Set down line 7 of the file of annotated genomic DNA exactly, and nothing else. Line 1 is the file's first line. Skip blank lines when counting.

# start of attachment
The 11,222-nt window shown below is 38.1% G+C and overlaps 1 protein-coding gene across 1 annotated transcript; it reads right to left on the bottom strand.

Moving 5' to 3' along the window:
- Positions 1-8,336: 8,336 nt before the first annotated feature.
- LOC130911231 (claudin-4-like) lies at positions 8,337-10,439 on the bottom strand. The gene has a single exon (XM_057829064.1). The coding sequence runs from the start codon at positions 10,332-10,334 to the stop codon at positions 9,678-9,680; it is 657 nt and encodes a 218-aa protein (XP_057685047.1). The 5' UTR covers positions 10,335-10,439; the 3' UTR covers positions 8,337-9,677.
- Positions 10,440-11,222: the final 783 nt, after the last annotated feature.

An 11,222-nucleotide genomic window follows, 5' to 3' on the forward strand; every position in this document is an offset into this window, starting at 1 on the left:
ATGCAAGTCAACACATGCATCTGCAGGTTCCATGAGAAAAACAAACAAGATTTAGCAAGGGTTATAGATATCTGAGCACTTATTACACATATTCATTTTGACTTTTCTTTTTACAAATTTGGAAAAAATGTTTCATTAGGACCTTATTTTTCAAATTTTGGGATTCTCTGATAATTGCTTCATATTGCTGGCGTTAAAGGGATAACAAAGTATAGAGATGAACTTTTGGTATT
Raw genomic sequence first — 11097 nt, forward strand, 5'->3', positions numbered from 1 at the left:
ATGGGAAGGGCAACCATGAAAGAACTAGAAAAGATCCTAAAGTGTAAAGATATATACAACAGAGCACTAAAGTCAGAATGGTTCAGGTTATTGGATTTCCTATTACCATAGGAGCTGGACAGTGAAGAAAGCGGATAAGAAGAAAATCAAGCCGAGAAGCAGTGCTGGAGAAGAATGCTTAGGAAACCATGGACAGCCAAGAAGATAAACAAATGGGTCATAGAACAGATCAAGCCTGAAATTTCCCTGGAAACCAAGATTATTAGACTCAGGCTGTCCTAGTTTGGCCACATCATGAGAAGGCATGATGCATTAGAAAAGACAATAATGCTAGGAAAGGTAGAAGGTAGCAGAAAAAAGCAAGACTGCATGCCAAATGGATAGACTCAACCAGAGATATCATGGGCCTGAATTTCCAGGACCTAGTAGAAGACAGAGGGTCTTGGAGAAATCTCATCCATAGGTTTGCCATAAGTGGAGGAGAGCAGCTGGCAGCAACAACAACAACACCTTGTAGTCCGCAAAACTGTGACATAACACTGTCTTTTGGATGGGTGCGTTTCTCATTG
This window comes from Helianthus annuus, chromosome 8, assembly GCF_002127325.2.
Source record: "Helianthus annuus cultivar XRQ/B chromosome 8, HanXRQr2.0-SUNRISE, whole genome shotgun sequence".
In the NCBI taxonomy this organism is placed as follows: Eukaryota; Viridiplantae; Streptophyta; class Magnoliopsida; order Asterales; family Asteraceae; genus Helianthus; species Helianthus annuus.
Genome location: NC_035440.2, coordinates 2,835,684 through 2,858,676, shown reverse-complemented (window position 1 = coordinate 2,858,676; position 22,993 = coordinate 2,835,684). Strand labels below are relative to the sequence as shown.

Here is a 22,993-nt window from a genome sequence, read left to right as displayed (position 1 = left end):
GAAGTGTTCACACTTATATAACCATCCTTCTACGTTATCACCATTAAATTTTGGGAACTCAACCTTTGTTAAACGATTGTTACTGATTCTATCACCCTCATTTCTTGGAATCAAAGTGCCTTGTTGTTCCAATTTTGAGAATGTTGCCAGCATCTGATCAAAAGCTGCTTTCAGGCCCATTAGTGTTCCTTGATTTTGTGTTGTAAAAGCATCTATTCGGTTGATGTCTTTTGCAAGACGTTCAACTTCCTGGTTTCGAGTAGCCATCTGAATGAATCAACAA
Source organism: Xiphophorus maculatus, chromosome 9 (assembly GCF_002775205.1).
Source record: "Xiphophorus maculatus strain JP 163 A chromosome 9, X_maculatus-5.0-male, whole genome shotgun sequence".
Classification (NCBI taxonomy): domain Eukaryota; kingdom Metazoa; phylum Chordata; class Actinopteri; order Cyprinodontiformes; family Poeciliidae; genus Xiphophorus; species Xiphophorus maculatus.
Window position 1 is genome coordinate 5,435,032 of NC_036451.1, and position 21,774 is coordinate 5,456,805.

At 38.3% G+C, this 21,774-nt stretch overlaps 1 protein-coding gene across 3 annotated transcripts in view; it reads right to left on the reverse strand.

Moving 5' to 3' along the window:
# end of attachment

ATGCAAGTCAACACATGCATCTGCAGGTTCCATGAGAAAAACAAACAAGATTTAGCAAGGGTTATAGATATCTGAGCACTTATTACACATATTCATTTTGACTTTTCTTTTTACAAATTTGGAAAAAATGTTTCATTAGGACCTTATTTTTCAAATTTTGGGATTCTCTGATAATTGCTTCATATTGCTGGCGTTAAAGGGATAACAAAGTATAGAGATGAACTTTTGGTATT